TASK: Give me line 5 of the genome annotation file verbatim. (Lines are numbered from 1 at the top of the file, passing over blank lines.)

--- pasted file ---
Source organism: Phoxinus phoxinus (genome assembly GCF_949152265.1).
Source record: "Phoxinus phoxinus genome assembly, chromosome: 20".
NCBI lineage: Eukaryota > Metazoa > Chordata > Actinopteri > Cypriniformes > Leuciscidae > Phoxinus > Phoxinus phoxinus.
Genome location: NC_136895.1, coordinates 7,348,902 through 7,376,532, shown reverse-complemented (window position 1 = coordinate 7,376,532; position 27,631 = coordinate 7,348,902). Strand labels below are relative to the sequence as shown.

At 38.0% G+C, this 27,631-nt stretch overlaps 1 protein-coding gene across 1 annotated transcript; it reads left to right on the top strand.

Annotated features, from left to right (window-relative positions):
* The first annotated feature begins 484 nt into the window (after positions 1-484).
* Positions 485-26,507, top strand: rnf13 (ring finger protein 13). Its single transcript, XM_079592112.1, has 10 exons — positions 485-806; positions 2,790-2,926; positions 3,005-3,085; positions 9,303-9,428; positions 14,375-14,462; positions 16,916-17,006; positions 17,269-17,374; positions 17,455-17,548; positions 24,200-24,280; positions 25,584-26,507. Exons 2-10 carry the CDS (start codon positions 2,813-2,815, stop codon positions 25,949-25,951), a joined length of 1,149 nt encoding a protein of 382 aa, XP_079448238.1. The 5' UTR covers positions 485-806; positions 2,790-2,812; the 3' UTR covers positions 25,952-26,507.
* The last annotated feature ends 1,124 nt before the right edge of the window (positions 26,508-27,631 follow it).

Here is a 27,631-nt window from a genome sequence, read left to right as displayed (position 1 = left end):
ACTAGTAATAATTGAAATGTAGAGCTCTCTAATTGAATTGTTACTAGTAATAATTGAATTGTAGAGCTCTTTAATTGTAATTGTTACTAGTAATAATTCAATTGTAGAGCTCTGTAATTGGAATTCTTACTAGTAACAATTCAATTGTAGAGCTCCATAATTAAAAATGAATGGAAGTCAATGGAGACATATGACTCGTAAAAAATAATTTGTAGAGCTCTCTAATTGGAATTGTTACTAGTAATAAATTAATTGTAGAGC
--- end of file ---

At 38.0% G+C, this 27,631-nt stretch overlaps 1 protein-coding gene across 1 annotated transcript; it reads left to right on the top strand.